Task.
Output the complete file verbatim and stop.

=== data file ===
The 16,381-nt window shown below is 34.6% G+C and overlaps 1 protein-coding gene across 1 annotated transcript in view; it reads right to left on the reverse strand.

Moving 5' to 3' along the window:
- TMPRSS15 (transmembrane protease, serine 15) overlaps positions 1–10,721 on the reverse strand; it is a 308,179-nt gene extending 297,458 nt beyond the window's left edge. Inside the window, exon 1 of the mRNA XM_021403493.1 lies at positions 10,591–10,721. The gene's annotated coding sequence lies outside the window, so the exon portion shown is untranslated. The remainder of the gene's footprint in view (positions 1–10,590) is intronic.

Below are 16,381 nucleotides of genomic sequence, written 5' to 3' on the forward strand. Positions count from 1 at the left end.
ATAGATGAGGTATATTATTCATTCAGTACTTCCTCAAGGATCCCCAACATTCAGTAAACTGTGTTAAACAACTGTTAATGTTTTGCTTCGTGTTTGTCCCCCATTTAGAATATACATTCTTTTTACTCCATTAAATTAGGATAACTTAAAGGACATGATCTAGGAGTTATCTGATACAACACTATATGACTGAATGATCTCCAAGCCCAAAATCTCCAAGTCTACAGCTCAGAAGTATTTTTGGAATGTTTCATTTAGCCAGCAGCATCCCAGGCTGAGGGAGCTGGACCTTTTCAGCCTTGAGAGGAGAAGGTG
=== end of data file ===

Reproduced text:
The 16,381-nt window shown below is 34.6% G+C and overlaps 1 protein-coding gene across 1 annotated transcript in view; it reads right to left on the reverse strand.

Moving 5' to 3' along the window:
- TMPRSS15 (transmembrane protease, serine 15) overlaps positions 1–10,721 on the reverse strand; it is a 308,179-nt gene extending 297,458 nt beyond the window's left edge. Inside the window, exon 1 of the mRNA XM_021403493.1 lies at positions 10,591–10,721. The gene's annotated coding sequence lies outside the window, so the exon portion shown is untranslated. The remainder of the gene's footprint in view (positions 1–10,590) is intronic.

Below are 16,381 nucleotides of genomic sequence, written 5' to 3' on the forward strand. Positions count from 1 at the left end.
ATAGATGAGGTATATTATTCATTCAGTACTTCCTCAAGGATCCCCAACATTCAGTAAACTGTGTTAAACAACTGTTAATGTTTTGCTTCGTGTTTGTCCCCCATTTAGAATATACATTCTTTTTACTCCATTAAATTAGGATAACTTAAAGGACATGATCTAGGAGTTATCTGATACAACACTATATGACTGAATGATCTCCAAGCCCAAAATCTCCAAGTCTACAGCTCAGAAGTATTTTTGGAATGTTTCATTTAGCCAGCAGCATCCCAGGCTGAGGGAGCTGGACCTTTTCAGCCTTGAGAGGAGAAGGTG